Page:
Shedding some light on ‘dark’ money

by Justin Allen ([email protected]) 94 views 

Editor’s note: Justin Allen is a partner with the Little Rock-based law firm of Wright Lindsey Jennings. He leads the firm’s governmental relations group.

Opinions, commentary and other essays posted in this space are wholly the view of the author(s). They may not represent the opinion of the owners of Talk Business & Politics.

The buzz phrase this political season is “dark money.” It describes a group that raises money to pay for advertising, whether it is television, radio or print, that addresses political and policy issues of the day.

Many of them, if not most, also make reference to an elected official or a candidate for office and that person’s position on one or more issues. The reference to “dark” comes from the fact that these groups aren’t required to identify who gave them money. We have seen such groups operate in Arkansas, the most notable being the recent activity of the Judicial Crisis Network which spent several hundred thousand dollars on ads in Arkansas about one of the candidates for Chief Justice.

The “dark money” group should be contrasted with an Independent Expenditure Committee (“IEC”). Under Arkansas law, an IEC is an entity that funds ads addressing policy issues but also takes the extra step of advocating for, or against, the election of a candidate for office. Groups that engage in that type of direct advocacy are required to register with the Arkansas Secretary of State and file financial reports identifying contributors. It is also important to note that an IEC is prohibited from coordinating with candidates or their representatives in conducting the independent activities.

This distinction in Arkansas law is no doubt based on the landmark 1976 U.S. Supreme Court case of Buckley v. Valeo. In passing upon federal campaign finance laws, the Buckley Court made clear that political speech is afforded the broadest protection by the First Amendment. As a result, the Court invalidated portions of the law, including one that placed a limit on spending by a campaign. In terms of reporting, the Court upheld requirements that candidates file reports identifying the sources of direct campaign contributions. On the other hand, the Court held that similar reporting requirements for third party groups are not permissible unless they run ads that “expressly advocate the election or defeat of a clearly identified candidate.”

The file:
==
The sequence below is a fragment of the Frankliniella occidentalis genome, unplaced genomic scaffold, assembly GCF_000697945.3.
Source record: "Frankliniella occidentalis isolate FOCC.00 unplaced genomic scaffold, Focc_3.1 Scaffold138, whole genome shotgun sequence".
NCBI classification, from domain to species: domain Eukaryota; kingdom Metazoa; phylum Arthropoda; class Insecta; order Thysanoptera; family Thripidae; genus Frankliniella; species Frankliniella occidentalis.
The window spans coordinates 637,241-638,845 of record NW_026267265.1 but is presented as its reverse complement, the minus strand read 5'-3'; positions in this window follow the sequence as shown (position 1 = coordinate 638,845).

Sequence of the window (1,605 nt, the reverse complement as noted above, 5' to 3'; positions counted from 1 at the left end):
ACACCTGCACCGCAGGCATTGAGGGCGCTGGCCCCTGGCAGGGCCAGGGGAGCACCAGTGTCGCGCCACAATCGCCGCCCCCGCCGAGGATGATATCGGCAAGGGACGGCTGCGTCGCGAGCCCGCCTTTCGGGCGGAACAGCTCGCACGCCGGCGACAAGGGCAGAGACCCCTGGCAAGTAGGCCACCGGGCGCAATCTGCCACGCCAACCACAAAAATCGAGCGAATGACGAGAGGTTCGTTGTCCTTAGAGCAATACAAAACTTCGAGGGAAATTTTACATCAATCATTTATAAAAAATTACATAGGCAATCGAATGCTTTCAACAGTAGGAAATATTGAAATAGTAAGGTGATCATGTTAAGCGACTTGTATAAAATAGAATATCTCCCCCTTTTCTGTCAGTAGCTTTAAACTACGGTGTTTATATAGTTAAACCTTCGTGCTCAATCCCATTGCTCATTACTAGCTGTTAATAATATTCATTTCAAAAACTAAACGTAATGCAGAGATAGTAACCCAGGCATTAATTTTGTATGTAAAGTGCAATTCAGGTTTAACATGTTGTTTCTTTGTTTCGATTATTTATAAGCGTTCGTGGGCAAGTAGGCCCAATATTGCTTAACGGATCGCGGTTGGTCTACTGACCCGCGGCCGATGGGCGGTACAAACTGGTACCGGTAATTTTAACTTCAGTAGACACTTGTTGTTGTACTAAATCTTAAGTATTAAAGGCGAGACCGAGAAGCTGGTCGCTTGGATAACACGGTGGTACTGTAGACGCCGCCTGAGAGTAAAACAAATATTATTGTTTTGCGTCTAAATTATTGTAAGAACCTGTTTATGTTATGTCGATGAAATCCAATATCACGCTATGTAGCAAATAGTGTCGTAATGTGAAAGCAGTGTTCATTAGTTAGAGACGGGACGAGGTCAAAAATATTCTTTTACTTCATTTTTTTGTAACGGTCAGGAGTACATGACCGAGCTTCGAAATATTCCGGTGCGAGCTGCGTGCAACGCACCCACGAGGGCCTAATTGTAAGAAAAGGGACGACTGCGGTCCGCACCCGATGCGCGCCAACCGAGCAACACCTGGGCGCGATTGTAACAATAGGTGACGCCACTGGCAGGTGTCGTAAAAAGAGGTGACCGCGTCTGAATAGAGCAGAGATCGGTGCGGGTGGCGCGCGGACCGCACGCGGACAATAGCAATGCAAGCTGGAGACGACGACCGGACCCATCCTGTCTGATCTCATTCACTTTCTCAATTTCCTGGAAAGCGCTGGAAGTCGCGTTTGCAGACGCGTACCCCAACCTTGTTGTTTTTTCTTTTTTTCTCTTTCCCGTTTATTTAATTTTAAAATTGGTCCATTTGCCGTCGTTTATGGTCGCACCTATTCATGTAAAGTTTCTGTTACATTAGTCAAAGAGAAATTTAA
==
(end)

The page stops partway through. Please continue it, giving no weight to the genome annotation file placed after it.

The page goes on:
So, what is the line? When must a group file and report as an IEC under Arkansas law?

The Arkansas Ethics Commission addressed that issue in a 2006 opinion (2006-EC-004). Relying on Buckley and some cases decided after it, the Commission determined that unless the ad specifically states “vote for” or “vote against” a clearly identified candidate, it is not obligated to register and report.

If you have been following politics in Arkansas this election season, you know that a lot of people are not happy with these ground rules. Many believe dark money groups should register and identify the sources of their funding. In a March 5th piece, the Democrat-Gazette addressed this very issue and reported that as many as 38 states are considering laws that would require reporting by dark money groups.

In Arkansas, Democrats, led by Rep. Clarke Tucker, have urged Gov. Asa Hutchinson to make the issue part of an upcoming special legislative session. Tucker introduced a bill in 2015 that was designed to expand reporting in Arkansas to cover many of the dark money groups, even if their ads stop short of advocating for or against a vote for a particular candidate. I would expect him to press a similar bill, whether it is in a special session or in the 2017 regular session. Based on the public statements of elected officials in Arkansas, there appears to be some political support for requiring some form of reporting by dark money groups.

In considering new reporting guidelines for these groups, the State must be mindful of constitutional limitations. Based on Buckley, the issue is going to be whether a group required to report under an expanded law is running ads that ”expressly advocate the election or defeat of a clearly identified candidate.”

Despite the 2006 Ethics Commission opinion and case law supporting it, this writer isn’t necessarily convinced the line is simply a matter of whether the ad states “vote for” or “vote against.”

A newly comprised U.S. Supreme Court, in the current political climate, could very well draw the line differently, especially with the frequently seen ads that clearly suggest the public should vote for or against a candidate, but without containing those specific words.

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